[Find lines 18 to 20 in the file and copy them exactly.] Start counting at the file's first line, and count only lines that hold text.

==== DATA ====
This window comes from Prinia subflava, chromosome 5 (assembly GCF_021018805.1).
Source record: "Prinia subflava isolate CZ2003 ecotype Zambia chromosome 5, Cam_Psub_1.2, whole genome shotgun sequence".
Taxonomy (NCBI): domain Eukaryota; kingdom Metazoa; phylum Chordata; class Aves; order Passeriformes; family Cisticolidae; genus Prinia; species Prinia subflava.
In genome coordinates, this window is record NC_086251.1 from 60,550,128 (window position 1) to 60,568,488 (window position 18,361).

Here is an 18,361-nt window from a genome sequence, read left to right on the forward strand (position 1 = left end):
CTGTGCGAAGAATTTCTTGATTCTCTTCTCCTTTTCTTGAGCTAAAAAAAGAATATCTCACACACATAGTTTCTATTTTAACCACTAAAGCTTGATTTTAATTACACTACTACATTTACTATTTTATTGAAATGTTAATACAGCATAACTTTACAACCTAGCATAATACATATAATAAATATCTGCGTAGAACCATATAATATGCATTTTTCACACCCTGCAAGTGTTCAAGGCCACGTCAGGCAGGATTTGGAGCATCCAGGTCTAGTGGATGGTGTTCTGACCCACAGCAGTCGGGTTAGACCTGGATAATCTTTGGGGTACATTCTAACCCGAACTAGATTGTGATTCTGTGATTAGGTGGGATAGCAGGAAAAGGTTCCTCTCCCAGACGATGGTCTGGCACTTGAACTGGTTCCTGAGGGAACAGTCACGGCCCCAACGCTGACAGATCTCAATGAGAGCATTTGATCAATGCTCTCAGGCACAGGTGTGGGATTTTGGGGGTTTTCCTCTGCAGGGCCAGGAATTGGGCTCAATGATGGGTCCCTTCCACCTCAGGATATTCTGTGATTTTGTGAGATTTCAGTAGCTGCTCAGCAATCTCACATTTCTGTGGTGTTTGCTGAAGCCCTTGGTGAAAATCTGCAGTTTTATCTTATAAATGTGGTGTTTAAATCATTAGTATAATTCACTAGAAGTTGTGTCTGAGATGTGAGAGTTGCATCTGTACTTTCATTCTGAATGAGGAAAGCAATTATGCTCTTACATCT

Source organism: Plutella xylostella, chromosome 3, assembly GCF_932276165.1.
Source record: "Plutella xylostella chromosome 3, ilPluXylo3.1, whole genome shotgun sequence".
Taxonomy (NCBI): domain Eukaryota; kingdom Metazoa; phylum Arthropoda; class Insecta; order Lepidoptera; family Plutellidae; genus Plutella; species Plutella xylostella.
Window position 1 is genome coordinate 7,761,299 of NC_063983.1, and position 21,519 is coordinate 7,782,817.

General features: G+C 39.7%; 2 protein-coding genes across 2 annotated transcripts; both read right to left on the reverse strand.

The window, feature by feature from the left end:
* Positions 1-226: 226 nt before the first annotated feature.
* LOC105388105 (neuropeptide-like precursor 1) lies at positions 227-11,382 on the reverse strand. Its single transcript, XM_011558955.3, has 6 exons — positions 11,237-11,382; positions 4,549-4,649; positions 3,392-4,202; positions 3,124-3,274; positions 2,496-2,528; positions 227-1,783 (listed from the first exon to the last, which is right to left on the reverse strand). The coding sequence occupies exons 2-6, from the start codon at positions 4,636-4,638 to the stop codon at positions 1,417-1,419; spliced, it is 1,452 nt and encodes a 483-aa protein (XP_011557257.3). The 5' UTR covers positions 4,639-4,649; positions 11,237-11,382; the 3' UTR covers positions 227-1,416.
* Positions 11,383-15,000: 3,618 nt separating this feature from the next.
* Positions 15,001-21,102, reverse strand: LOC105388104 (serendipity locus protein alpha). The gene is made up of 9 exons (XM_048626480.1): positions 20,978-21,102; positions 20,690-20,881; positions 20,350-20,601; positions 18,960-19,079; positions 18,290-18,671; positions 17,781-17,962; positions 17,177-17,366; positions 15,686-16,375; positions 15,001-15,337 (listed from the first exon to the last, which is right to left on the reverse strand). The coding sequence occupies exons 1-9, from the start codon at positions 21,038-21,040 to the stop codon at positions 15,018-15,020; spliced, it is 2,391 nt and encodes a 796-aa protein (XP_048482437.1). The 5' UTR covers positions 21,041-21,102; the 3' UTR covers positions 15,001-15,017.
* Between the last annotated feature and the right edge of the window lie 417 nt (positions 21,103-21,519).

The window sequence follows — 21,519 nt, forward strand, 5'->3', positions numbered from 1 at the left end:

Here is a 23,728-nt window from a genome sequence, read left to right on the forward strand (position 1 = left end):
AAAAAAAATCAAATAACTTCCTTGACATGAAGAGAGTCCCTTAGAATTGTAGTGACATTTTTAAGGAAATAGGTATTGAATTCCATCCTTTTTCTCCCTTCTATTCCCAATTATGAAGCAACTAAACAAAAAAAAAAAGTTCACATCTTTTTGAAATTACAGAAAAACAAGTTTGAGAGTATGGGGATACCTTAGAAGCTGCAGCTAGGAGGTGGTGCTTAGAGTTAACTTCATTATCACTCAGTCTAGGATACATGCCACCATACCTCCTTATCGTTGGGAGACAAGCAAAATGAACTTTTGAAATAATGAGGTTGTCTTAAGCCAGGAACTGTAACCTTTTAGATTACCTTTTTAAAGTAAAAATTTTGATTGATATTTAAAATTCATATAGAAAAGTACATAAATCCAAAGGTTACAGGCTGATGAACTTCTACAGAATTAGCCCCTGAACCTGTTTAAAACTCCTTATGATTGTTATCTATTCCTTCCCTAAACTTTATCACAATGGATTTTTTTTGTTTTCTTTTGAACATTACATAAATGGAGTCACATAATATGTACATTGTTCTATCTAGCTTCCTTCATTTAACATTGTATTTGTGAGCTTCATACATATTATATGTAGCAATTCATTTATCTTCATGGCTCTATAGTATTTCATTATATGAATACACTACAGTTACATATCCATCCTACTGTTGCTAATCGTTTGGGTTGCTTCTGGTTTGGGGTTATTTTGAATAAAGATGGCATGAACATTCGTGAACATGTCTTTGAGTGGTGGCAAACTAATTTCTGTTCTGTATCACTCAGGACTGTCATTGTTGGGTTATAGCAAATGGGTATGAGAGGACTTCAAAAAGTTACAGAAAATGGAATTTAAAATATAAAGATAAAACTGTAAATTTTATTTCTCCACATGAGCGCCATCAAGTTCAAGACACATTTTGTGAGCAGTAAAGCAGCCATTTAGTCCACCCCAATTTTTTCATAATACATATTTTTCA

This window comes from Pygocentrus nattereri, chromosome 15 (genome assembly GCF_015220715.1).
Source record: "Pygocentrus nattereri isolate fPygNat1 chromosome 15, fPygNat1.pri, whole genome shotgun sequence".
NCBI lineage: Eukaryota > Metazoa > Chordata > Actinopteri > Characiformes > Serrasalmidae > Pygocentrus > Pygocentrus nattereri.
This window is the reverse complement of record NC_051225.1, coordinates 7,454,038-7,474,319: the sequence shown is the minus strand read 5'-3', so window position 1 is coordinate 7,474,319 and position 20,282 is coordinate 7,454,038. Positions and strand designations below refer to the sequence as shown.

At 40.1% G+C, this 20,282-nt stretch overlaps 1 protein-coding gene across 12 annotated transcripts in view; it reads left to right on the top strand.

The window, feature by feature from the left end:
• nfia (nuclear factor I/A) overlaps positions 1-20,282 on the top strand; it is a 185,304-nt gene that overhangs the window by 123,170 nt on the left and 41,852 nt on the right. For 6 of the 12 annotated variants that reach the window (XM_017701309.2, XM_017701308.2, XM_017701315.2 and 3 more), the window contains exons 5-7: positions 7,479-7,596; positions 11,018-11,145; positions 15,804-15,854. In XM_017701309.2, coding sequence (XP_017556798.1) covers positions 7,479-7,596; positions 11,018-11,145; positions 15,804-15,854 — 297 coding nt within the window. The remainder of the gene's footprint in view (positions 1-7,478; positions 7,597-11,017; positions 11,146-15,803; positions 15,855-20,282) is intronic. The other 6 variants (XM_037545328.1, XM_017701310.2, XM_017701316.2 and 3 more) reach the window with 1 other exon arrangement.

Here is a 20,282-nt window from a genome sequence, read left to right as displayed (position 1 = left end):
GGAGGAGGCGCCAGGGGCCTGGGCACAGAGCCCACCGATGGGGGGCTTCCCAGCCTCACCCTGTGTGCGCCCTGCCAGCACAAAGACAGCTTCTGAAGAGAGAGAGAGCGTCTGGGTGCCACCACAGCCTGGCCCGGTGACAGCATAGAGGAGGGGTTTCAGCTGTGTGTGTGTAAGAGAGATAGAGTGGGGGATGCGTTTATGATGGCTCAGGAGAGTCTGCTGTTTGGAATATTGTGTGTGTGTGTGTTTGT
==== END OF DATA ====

The window sequence follows — 21,519 nt, forward strand, 5'->3', positions numbered from 1 at the left end:

Here is a 23,728-nt window from a genome sequence, read left to right on the forward strand (position 1 = left end):
AAAAAAAATCAAATAACTTCCTTGACATGAAGAGAGTCCCTTAGAATTGTAGTGACATTTTTAAGGAAATAGGTATTGAATTCCATCCTTTTTCTCCCTTCTATTCCCAATTATGAAGCAACTAAACAAAAAAAAAAAGTTCACATCTTTTTGAAATTACAGAAAAACAAGTTTGAGAGTATGGGGATACCTTAGAAGCTGCAGCTAGGAGGTGGTGCTTAGAGTTAACTTCATTATCACTCAGTCTAGGATACATGCCACCATACCTCCTTATCGTTGGGAGACAAGCAAAATGAACTTTTGAAATAATGAGGTTGTCTTAAGCCAGGAACTGTAACCTTTTAGATTACCTTTTTAAAGTAAAAATTTTGATTGATATTTAAAATTCATATAGAAAAGTACATAAATCCAAAGGTTACAGGCTGATGAACTTCTACAGAATTAGCCCCTGAACCTGTTTAAAACTCCTTATGATTGTTATCTATTCCTTCCCTAAACTTTATCACAATGGATTTTTTTTGTTTTCTTTTGAACATTACATAAATGGAGTCACATAATATGTACATTGTTCTATCTAGCTTCCTTCATTTAACATTGTATTTGTGAGCTTCATACATATTATATGTAGCAATTCATTTATCTTCATGGCTCTATAGTATTTCATTATATGAATACACTACAGTTACATATCCATCCTACTGTTGCTAATCGTTTGGGTTGCTTCTGGTTTGGGGTTATTTTGAATAAAGATGGCATGAACATTCGTGAACATGTCTTTGAGTGGTGGCAAACTAATTTCTGTTCTGTATCACTCAGGACTGTCATTGTTGGGTTATAGCAAATGGGTATGAGAGGACTTCAAAAAGTTACAGAAAATGGAATTTAAAATATAAAGATAAAACTGTAAATTTTATTTCTCCACATGAGCGCCATCAAGTTCAAGACACATTTTGTGAGCAGTAAAGCAGCCATTTAGTCCACCCCAATTTTTTCATAATACATATTTTTCA